Minister salutes CAR heroines

2013-05-23 19:35
Nosiviwe Mapisa-Nqakula (Picture: AFP)

Nosiviwe Mapisa-Nqakula (Picture: AFP)

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Cape Town - Two women stole the show in the National Assembly on Wednesday for their bravery during the March battle between SA soldiers and Central African Republic (CAR) rebels.

Opening debate on her Budget Vote, Defence Minister Nosiviwe Mapisa-Nqakula made Susette Gates and one Corporal Nkoana stand up in the house.

She described how they put their lives at risk during the CAR clash, which left 13 SA National Defence Force members dead.

Gates was not soldier, but a civilian who works in the department's finance management division.

She was the financial officer for the SANDF mission in the CAR.

"When she (Gates) and the other contingent of civilians became aware of the imminent attack by the rebels they vacated their accommodation and were relocated to a safer place," said Mapisa-Nqakula.

Gates was forced to leave behind a significant cash contingency.

"She knew that should the money be discovered it would fall in the wrong hands and be used to fund rebel activity.

"At the height of the battle, she returned to the base to fetch the money and accounting documents, at great risk to her life," the minister said.

While leaving the base, Seleka rebels accosted her - demanding she hand over the money, which she had hidden in bags.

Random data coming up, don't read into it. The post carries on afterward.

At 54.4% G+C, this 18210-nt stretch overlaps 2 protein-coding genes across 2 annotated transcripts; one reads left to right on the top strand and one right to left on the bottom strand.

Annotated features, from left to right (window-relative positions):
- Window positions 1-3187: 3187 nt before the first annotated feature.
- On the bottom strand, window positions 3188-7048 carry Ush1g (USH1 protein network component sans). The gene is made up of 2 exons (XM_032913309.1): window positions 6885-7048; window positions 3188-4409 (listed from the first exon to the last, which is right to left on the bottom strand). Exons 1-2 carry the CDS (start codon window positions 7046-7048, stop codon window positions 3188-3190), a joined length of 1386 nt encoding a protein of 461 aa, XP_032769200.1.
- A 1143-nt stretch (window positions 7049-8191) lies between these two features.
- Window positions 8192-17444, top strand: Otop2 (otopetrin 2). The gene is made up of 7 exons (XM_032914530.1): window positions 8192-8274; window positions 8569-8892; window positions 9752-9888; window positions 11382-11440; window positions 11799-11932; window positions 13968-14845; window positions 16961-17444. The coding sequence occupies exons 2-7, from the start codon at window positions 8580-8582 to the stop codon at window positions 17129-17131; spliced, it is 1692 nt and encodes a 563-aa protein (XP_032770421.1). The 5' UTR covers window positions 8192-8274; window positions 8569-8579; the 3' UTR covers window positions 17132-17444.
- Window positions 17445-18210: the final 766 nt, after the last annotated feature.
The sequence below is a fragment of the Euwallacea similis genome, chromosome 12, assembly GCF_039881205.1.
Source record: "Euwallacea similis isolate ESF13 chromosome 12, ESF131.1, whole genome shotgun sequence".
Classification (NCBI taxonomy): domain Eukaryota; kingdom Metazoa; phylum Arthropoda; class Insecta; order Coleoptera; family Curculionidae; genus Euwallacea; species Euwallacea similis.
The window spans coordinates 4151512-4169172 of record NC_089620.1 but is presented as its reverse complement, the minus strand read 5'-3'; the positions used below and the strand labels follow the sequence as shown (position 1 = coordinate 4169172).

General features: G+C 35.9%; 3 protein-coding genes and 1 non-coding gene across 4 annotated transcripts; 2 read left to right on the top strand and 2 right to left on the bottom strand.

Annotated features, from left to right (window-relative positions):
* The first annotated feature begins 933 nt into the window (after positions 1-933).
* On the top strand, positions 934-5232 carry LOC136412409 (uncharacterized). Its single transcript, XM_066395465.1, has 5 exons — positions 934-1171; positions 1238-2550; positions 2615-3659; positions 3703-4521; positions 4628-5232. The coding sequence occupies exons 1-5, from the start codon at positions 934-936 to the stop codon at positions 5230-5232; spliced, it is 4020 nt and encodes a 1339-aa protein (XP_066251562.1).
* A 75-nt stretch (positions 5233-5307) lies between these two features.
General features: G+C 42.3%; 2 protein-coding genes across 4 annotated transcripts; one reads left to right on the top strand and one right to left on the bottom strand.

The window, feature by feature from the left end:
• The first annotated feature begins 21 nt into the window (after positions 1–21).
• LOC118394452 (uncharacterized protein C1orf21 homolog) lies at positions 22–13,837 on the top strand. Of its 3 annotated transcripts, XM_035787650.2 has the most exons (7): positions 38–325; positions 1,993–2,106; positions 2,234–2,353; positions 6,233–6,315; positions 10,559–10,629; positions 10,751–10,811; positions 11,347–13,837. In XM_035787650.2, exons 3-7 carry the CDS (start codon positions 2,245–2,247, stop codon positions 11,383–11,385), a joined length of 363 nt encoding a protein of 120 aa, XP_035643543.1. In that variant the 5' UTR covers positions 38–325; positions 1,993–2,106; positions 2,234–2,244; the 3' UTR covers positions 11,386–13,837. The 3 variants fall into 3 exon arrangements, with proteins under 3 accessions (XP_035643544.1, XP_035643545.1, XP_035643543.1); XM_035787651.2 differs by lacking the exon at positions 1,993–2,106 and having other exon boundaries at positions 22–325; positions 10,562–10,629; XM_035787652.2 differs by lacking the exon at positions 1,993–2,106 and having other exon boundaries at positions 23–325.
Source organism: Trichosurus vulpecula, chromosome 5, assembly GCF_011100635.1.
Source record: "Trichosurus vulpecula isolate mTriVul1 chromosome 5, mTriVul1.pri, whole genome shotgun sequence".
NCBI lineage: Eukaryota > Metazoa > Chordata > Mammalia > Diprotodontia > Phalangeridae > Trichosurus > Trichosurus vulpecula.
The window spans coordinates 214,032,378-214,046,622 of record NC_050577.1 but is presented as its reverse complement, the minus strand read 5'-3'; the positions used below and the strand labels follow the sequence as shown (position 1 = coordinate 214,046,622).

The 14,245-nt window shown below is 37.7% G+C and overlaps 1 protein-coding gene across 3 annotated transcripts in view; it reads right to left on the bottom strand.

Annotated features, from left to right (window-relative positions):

"She managed to convince them that she was carrying clothes and hitch hiked with French troops to the airport," Mapisa-Nqakula told MPs.

Gates returned to South Africa with the money, totalling R3m in foreign currency.

Corporal Nkoana is an army medic who volunteered to assist her wounded colleagues during "the heat of the battle".

"Whilst returning to the base the convoy was ambushed by Seleka rebels.

"Without vehicles and maps to guide them to base, 16 members were cut off from their company and realised that their hiding place was surrounded by rebels," the minister said.

This is where Nkoana earned the nickname "the human navigator", leading her colleagues out of rebel territory.

"For two long days and nights, they moved under her command and guidance, carrying casualties of war... Her actions saved all 16 of our soldiers, including two who were shot."

Mapisa-Nqakula described the two as "heroines" and "true patriots".

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